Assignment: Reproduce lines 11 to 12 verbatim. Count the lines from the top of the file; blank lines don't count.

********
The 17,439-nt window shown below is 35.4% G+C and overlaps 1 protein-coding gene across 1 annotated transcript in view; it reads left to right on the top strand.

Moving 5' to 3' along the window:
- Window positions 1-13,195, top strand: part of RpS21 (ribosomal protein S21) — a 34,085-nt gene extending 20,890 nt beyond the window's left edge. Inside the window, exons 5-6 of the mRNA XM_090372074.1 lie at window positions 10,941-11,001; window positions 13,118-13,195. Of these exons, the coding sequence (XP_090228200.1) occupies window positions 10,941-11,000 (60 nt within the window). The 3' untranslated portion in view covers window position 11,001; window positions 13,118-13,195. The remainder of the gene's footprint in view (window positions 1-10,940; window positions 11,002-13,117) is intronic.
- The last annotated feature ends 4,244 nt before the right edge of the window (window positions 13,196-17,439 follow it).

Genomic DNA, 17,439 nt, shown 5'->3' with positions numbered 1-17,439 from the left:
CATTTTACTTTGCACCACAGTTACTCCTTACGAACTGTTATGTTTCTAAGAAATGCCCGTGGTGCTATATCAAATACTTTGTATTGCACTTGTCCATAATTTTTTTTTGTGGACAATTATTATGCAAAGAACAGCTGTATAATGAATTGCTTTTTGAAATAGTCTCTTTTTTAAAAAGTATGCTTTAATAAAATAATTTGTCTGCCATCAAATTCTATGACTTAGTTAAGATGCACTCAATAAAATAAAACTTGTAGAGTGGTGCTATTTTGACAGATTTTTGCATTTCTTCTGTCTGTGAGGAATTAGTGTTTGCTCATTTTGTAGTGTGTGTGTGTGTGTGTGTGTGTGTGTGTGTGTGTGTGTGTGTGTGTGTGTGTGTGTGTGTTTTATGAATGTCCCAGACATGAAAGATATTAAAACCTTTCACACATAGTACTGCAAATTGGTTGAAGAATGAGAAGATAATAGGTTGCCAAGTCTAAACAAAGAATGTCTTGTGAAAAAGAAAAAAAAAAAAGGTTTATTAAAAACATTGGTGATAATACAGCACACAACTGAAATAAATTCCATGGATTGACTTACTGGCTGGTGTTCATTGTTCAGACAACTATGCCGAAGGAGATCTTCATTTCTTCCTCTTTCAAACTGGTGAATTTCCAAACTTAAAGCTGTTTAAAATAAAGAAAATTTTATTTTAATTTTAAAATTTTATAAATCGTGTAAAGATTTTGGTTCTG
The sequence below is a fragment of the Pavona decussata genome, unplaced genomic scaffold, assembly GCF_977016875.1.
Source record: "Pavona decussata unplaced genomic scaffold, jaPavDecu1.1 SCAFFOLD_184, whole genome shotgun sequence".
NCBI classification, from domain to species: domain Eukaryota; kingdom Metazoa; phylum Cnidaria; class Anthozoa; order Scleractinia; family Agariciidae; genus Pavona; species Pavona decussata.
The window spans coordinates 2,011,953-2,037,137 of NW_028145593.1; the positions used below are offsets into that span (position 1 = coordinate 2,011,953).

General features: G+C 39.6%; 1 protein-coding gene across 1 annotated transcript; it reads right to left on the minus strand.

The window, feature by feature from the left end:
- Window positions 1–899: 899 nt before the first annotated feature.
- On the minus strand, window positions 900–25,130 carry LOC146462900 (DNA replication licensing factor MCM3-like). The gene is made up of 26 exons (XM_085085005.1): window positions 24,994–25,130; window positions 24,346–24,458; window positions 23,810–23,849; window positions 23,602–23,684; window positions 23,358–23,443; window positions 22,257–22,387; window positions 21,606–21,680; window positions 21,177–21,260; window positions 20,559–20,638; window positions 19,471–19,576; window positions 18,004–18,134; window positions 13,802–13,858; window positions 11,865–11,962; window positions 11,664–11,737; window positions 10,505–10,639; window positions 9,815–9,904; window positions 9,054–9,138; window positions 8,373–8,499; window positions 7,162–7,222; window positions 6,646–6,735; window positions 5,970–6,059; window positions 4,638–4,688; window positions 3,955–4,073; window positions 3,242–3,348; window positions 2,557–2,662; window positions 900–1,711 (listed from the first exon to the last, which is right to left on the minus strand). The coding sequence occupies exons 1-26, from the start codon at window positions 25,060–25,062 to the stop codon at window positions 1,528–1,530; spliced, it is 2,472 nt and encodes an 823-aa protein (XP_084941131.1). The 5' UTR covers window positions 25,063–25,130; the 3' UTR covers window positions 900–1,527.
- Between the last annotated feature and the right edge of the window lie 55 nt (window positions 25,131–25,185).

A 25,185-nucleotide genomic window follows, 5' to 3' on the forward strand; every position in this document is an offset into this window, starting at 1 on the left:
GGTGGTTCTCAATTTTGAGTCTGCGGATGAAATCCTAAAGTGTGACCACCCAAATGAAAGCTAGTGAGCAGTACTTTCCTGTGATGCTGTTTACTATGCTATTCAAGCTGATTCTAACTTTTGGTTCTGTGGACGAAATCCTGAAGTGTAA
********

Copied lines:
General features: G+C 39.6%; 1 protein-coding gene across 1 annotated transcript; it reads right to left on the minus strand.

The window, feature by feature from the left end: